As part of the Together With Refugees coalition, we are encouraging one last push to demonstrate that Oxfordshire, and indeed all of the UK, will not stand by the Nationality and Borders Bill in its original form. Substantial amendments and concessions must be agreed and passed.

Below are 12 actions you can take to make a difference in your local community. Completing even one of these actions will help make a difference for refugees and asylum seekers:

1. Write to your MP

Write to your Member of Parliament to tell them you oppose the Nationality and Borders Bill in its original form, and encourage them to approve the amendments made by the House of Lords. Here are some helpful tips:

2. Phone your MP

Follow up your letter with a phone call to your MP. If you feel stuck on what to say, use your letter as a script! Remember, even if it’s a little awkward, you have to leave a voice message or you just speak with a member of staff, you are increasing the number of contacts your MP’s office receives about the Bill.

3. Sign the Petition: ‘Oxfordshire MPs: Keep Clause 11 out of the Borders Bill’

Sign our petition to ASK YOUR MP to accept the amended version of the Borders Bill. Remember to write your constituency/the name of your MP when you sign, so we can see how many people signed from each constituency. Find out who your MP is here.

4. Get your family, friends, classmates and colleagues involved

Share this article and the petition with your peers, and invite those who are allies to write to and phone their MPs, too!

5. Make it social

Show your support on social media. Share your letter, this article and any other content that centres refugee stories and refugee rights. Use the hashtag #WhoWeAre and tag us in at @AsylumWelcome

6. Show the love

Display an orange heart on your door or in your window – this sends a message to refugees and all your neighbours that you are in solidarity with the cause.

7. Be welcoming

Write a note of welcome and encouragement to refugees, and tell them you are contacting your government officials. We will add it to our collection here. You can also visit our display of orange hearts at the Community Works and add a message to the display there. 

8. Share your story

If it is safe for you and your loved ones to do so, share your story of lived experience as a refugee in the UK.

9. Share others’ stories

If you do not have lived experience as a refugee, consider sharing some of the stories of lived experience on our website to open conversations with your friends and colleagues about the importance of amending the Nationality and Borders Bill

10. Donate 

Consider donating to an organisation supporting refugees either at home or abroad..

11. Support refugees locally

Find out about organisations local to you that are supporting refugees. If you want to find out how local groups are supporting Ukrainian refugees, check out the Oxford University Ukraine Society and Oxford Polish Association.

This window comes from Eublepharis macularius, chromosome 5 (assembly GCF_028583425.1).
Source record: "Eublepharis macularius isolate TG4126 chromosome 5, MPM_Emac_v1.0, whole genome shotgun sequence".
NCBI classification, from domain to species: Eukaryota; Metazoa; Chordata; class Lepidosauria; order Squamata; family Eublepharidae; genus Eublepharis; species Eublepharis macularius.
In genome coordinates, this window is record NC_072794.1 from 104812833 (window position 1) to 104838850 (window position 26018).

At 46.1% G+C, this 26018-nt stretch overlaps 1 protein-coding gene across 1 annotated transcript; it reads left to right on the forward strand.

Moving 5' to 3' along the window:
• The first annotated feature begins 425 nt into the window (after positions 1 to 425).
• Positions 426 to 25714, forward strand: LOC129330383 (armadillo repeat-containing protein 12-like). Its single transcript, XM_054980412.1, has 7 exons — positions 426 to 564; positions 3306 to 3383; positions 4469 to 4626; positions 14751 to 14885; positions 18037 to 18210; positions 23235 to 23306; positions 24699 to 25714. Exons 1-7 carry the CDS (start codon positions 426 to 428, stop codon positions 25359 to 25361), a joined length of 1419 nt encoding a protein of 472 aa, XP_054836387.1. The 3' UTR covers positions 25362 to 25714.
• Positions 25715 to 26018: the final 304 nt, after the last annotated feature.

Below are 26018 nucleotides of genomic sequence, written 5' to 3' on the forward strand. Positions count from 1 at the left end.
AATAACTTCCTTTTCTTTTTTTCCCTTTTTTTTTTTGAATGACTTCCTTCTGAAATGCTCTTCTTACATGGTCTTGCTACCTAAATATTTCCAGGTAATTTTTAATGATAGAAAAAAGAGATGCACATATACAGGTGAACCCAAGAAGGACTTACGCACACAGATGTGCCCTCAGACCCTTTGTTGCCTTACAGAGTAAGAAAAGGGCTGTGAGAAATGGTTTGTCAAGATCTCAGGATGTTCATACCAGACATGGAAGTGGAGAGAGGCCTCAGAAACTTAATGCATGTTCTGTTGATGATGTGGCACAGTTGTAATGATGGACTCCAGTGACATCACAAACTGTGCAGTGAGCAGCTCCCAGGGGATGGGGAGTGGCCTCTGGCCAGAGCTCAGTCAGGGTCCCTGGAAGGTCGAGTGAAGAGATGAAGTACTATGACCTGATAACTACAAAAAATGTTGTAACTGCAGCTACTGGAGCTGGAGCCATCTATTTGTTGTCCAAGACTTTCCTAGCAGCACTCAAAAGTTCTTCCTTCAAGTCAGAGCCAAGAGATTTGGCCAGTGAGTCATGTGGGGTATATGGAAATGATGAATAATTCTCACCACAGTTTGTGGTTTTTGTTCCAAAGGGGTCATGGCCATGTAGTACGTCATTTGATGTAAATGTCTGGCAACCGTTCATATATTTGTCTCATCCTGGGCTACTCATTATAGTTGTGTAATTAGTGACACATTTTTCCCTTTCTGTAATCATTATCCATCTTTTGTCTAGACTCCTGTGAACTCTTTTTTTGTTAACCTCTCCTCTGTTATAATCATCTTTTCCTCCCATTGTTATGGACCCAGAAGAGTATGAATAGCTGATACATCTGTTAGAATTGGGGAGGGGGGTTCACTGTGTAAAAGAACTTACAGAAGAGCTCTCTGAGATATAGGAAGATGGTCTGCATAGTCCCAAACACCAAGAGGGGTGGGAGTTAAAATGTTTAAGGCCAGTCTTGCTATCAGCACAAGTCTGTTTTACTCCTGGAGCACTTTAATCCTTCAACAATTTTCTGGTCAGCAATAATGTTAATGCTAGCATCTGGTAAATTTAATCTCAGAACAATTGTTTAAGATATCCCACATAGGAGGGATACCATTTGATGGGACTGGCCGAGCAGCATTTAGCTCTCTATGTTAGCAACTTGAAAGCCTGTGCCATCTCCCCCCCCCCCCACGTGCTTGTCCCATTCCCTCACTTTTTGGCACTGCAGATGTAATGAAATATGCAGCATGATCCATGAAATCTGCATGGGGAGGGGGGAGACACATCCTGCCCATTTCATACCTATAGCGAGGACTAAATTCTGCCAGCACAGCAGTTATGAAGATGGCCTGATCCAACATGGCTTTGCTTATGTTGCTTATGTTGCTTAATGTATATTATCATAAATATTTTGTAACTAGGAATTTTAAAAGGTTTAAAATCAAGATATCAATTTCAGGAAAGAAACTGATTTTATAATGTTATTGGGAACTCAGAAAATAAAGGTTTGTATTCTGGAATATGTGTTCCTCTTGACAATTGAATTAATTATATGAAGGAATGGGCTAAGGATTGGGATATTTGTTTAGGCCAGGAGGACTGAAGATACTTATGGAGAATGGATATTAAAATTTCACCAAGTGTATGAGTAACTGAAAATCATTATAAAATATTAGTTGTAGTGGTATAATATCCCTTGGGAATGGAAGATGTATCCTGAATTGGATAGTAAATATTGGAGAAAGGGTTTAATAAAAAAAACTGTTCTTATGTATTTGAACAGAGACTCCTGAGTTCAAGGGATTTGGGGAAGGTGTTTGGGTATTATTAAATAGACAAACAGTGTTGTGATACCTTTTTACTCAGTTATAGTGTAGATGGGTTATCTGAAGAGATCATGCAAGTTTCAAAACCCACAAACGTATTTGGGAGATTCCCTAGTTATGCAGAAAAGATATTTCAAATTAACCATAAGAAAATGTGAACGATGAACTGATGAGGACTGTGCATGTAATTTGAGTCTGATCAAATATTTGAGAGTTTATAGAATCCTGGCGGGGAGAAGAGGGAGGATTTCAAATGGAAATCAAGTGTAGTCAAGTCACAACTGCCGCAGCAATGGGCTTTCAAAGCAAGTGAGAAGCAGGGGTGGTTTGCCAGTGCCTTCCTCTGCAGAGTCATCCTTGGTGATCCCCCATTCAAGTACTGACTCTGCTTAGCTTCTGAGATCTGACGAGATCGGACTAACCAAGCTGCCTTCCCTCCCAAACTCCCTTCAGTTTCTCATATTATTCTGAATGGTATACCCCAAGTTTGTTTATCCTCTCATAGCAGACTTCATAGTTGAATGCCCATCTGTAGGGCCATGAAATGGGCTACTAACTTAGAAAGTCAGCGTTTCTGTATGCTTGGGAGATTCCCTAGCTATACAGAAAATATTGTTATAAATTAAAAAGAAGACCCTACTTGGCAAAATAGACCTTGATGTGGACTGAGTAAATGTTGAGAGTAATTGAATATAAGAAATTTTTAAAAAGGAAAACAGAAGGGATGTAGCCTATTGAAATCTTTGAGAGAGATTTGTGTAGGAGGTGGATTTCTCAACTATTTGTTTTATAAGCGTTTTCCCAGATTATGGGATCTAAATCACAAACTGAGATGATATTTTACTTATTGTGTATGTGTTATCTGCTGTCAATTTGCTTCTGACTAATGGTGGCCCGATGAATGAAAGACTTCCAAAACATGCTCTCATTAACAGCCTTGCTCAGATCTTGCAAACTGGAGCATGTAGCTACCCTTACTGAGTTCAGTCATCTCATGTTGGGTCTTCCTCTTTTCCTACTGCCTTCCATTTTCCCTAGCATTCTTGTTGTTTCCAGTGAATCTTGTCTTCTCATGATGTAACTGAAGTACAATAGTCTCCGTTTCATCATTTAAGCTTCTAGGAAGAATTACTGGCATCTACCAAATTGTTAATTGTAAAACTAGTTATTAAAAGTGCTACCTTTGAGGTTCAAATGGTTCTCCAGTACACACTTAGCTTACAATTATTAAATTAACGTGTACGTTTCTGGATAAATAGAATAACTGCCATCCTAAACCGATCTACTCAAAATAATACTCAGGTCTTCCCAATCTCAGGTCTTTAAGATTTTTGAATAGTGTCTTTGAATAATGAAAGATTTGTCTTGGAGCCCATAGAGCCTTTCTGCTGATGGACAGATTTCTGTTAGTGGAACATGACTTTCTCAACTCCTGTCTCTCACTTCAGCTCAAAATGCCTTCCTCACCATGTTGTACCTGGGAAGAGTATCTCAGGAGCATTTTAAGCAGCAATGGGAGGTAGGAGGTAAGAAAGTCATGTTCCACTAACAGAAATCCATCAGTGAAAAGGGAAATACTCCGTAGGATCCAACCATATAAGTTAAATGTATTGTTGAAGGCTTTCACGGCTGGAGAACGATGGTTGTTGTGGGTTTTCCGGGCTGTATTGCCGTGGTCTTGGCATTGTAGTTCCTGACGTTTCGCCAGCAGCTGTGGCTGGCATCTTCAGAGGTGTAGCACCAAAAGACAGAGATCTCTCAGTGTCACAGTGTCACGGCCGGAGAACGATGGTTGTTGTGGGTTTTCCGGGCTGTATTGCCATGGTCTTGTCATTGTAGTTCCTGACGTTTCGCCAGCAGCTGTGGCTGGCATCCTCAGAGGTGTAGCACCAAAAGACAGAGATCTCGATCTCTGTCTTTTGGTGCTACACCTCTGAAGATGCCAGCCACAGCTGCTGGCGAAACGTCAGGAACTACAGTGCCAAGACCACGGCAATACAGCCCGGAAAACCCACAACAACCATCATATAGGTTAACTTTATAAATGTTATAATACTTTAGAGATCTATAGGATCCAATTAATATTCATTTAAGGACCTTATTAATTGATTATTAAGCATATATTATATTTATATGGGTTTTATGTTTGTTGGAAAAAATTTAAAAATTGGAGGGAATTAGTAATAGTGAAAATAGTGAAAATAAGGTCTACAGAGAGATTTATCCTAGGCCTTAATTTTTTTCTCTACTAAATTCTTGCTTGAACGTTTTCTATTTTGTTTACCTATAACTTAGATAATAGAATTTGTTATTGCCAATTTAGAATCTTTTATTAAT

12. Join The Action

Join in the day of action on 21st March. More info to come…

Some background info: why the the Nationality and Borders Bill matters

The House of Commons will soon be voting on the amendments to the Nationality and Borders Bill made in the third reading of the bill in the House of Lords. Retaining these amendments marks a critical step forward in building more fair and just refugee and asylum systems and protecting the dignity and rights of those seeking sanctuary in the UK. 

The situation in Ukraine has illuminated the cruelty and impracticality of the Nationality and Borders bill in its unamended form. Clause 11 of the bill, a key item eliminated by the House of Lords amendments, would place the lives of all refugees arriving from Ukraine via so-called ‘irregular’ routes at risk. Clause 11 would create a secondary tier of refugees with reduced rights in the UK defined simply by the method of arrival. Arriving via ‘irregular’ routes or passing through another ‘safe’ country prior to entry to the UK  would place refugees in this secondary tier and remove some of the fundamental rights typically given to people entering our asylum system, such as family reunification.

Given the rapid and dynamic nature of conflicts like the Ukraine crisis, and considering the lack of available direct routes to the UK at present, retaining Clause 11 would mean that nearly all Ukrainian refugees arriving would be at risk of criminalisation and social marginalisation.

This is an important and unique moment in the life of the Nationality and Borders Bill. 

Before these amendments the entire bill was up for question – ridden with multiple clauses and legislation that would systematically contravene international and national human rights law, the international refugee convention, and the ethic of welcome we hope to engender in the UK. The only way to oppose it was by calling for it to be scrapped in its entirety, which now seems an unlikely goal. The key amendments proposed by the House of Lords mark a clear pathway to blunting the sharp and cruel edge of the bill, ensuring it aligns with international expectations and law, and protecting the safety of individuals who need it most. 

Prepared by Tiger Hills and Hannah Hempstead, Advocacy Volunteers